European jet/kero demand remains strong while major resupply points look fragile
As jet/kero import demand surges in Europe, we take a look at the dominant origins of resupply and what it could mean for the near term, amid a backdrop of lower exports globally.
Europe’s jet kero demand is climbing above the seven-year range in November and remains 100kbd on average higher than 2022 (see chart below). We hear across Europe, the US and South Korea that refineries are responding by tweaking yields towards higher jet production, over diesel, to capitalise on strong margins.
However, despite this inter-regional optimisation and considering European refineries are likely running at or close to maximum throughputs, concerning factors are emerging from the East of Suez markets. As of November, 70-80% of European jet/kero supply is accounted for by imports from the East of Suez. Though this is a slight reduction from a peak of 83% in August, it still remains exceptionally high over a longer term trend (see chart below).
East of Suez supply drags down global jet/kero exports
The slowdown in jet/kero exports observed from the East of Suez has dragged down global exports by almost 250kbd in November y-o-y and 160kbd below the seven-year average.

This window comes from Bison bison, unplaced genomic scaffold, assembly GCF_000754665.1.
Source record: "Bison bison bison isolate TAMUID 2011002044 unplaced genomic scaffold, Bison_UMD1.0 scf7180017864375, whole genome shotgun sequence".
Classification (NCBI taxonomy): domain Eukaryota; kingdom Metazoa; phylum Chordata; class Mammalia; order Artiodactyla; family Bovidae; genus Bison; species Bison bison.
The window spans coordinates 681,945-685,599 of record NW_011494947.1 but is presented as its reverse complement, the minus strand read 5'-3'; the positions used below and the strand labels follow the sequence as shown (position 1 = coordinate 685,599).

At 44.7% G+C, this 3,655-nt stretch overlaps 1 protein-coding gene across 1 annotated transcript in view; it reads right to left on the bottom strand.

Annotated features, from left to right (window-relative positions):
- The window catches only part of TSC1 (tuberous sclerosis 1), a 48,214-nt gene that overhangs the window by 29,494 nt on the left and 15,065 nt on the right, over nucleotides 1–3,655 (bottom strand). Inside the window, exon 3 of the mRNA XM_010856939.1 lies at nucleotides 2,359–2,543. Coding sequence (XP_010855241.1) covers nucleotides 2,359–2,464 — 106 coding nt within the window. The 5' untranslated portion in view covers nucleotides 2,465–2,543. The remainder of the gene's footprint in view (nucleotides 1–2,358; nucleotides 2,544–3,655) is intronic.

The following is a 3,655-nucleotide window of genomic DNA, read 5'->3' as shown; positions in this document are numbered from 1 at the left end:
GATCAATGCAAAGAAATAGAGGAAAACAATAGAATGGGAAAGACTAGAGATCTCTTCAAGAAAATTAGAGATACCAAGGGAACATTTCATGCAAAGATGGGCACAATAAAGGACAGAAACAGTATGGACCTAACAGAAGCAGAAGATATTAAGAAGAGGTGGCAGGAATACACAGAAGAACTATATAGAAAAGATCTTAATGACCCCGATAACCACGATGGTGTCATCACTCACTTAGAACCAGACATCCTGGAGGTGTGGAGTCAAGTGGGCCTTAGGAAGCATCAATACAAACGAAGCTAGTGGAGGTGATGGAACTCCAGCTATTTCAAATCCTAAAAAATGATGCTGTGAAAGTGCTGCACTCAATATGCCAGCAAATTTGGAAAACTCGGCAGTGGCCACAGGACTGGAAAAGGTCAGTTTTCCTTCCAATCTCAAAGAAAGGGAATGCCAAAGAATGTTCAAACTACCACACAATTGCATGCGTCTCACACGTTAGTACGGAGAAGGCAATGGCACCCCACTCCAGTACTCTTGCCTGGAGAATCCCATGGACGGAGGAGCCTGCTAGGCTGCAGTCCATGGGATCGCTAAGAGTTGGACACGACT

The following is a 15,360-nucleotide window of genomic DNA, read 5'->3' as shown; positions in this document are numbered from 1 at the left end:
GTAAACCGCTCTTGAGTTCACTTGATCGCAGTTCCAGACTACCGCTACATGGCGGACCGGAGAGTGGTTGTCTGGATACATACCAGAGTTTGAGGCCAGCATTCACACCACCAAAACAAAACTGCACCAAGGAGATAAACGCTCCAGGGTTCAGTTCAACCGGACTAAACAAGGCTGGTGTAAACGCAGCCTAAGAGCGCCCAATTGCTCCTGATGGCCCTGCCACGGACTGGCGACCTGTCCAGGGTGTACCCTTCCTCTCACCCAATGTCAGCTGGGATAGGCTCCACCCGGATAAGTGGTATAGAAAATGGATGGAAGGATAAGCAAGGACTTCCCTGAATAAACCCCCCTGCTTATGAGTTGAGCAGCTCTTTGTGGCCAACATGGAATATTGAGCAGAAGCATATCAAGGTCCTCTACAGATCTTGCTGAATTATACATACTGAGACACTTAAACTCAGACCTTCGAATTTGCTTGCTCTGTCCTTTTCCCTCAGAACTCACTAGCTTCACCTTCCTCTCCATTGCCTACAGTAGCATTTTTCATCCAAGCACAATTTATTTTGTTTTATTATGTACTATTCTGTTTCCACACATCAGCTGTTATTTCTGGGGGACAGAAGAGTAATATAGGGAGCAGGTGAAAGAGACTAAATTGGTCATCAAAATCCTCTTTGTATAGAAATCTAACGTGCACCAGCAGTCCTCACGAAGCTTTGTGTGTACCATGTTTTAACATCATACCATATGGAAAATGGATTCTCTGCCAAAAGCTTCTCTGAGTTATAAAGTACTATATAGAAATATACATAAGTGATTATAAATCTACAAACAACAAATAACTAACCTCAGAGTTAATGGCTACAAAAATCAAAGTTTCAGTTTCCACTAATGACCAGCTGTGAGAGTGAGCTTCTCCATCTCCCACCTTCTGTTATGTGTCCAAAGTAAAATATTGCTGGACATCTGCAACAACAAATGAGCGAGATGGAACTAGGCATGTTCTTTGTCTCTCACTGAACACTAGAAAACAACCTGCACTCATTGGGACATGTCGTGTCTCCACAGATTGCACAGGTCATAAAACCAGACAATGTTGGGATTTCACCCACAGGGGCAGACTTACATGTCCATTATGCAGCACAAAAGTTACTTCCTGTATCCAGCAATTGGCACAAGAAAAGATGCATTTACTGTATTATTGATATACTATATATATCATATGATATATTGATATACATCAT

A closer look reveals that Asia jet/kero exports have fallen for the second consecutive month in November and are down 15% y-o-y. Meanwhile, Chinese exports declined for three straight months hitting a five-month low due to a lack of clean product export quotas despite the jet/kero regrade reaching highs unseen since January 2023. And although demand from Oceania and Africa has waned, East Asian demand will likely remain strong due to seasonal demand for heating.
Meanwhile, Middle East jet/kero exports have been on a sharp decline since June due to extensive refinery maintenance in the region which has reduced overall jet/kero exports to the lows of 2021.
European imports from the UAE have dropped by 50% during Sept-Nov 2023 compared to Sept-Nov 2022, though the decline has somewhat been offset by slightly higher y-o-y volumes from Kuwait and Saudi Arabia, despite the maintenance. However, expectations in the market are that the 817kbd Ruwais refinery will be on a partial planned maintenance mid-January – mid-February 2024, potentially sustaining the problem of exceptionally low loadings expected from the region to cover European demand.